Veterans Affairs to open medical center annex in Baltimore

More space needed to accommodate new generation of veterans

August 22, 2010|By Edward Gunts, The Baltimore Sun

The VA Maryland Health Care System will open an annex next spring in the former world headquarters of Catholic Relief Services in Baltimore to help keep up with an increase in its patient population, fueled largely by a new generation of veterans returning from the wars in Iraq and Afghanistan.

Health system officials said the eight-level building on West Fayette Street in downtown Baltimore will be renovated starting later this summer or early fall and will contain a mix of outpatient services for veterans and administrative offices for the health system.

The project, less than four blocks east of the Baltimore VA Medical Center on North Greene Street, marks the center's first expansion since it opened in 1993 and is intended to help alleviate a space shortage there. It will bring about 250 VA employees to the Fayette Street property.

"We are decompressing our overcrowded facility on Greene Street so we can provide proper care for our patients," said Regina Litvin, a space planner for the health system.

The Fayette Street property has been vacant since Catholic Relief Services moved to the former Stewart's department store at Howard and Lexington streets in 2007. The health system, an affiliate of the U.S. Department of Veterans Affairs, intends to lease the bulk of the building for five years, rather than purchase it.

Besides the 137-bed medical center on downtown Baltimore's west side, the health system has inpatient facilities at the Loch Raven VA Community Living and Rehabilitation Center on Loch Raven Boulevard in Baltimore and the Perry Point VA Medical Center in Cecil County.

The downtown center, which employs about 1,780 people, is the busiest facility in the Maryland system. From October 2009 through June 2010, the downtown center admitted 4,636 inpatients and had 312,343 outpatient visits. By contrast, the Perry Point center admitted 758 inpatients and had 93,884 outpatient visits during the same nine-month period, officials said.

Since 2001, 2.1 million service members have deployed to the wars in Iraq and Afghanistan, according to the Department of Defense. Of those, 40,000 have been wounded in combat. And according to a study by the RAND Corp., a think tank, nearly one in five of them may be returning home with depression or post-traumatic stress disorder.

Representatives say the health system needs additional space close to its Greene Street medical center to serve its growing patient population, including veterans returning from recent wars and older veterans with ailments.

They say the health system also wants to accommodate advances in medical technology, support research, and to provide more outpatient services and clinics as well as specialized services, such as those for women.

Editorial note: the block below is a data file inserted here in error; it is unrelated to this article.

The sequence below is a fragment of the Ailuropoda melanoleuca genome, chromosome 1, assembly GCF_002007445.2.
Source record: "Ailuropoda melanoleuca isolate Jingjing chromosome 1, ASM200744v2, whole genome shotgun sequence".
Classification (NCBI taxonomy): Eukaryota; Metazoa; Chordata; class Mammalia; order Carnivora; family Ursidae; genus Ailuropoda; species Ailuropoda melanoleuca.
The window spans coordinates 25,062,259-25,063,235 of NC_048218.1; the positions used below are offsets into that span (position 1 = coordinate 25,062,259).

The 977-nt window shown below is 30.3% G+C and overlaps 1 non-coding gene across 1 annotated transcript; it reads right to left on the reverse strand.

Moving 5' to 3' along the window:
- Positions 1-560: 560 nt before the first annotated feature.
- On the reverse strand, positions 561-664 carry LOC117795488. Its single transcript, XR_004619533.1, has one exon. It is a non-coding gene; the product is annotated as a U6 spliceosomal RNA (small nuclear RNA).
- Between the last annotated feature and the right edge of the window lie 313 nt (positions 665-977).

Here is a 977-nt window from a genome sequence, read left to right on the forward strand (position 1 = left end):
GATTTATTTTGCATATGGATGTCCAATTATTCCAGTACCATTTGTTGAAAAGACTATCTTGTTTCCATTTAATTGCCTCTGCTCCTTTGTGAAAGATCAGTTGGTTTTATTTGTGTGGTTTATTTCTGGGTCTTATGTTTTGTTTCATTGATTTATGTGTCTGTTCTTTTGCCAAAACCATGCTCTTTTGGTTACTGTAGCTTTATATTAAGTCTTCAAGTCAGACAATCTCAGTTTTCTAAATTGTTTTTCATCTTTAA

The health system sought proposals more than a year ago from developers who could lease space close to both the downtown medical center and the University of Maryland Medical System and selected a proposal from 209 West Fayette LLC, a business group that had purchased the Fayette Street building from Catholic Relief Services.

The project almost unraveled earlier this year when the business group faced the prospect of losing the building to foreclosure after defaulting on a loan from PeoplesBank of York, Pa. An auction of the building was canceled at the last minute to give both parties more time to work out a way to accommodate the health system.

The project was revived this summer after 209 West Fayette LLC surrendered the property to PeoplesBank and the bank formed a subsidiary to hold the building and serve as a landlord to the health system. The bank's subsidiary hired a development company to oversee a $2.5 million renovation and is leasing the property to the health system.

The lease calls for the health system to occupy 56,000 of the building's 70,000 square feet of space. It will also get 100 parking spaces in a nearby garage. The health system plans to begin a second round of renovations and "tenant fit-out" work after it takes possession of the building in early 2011.

About half of the leased space will be dedicated to clinics for outpatient services such as rehabilitation therapy. The rest will be for administrative departments, including human resources. The renovated building is expected to be ready for occupancy by late March of 2011, several months behind the previous schedule.

"There's been a little bit of a delay, but otherwise it looks like it's going to turn out pretty well," said George Szwarcman, director of real property services for the Department of Veterans Affairs.

Harry Swift, general counsel for PeoplesBank, said the bank doesn't typically hold and renovate investment properties, but this arrangement was the best way to keep the project moving ahead.

"We're a bank," Swift said. "It's not our general business to renovate an eight-story building in downtown Baltimore, but at this particular time it was an opportunity that presented itself … and we took it."

ed.gunts@baltsun.com

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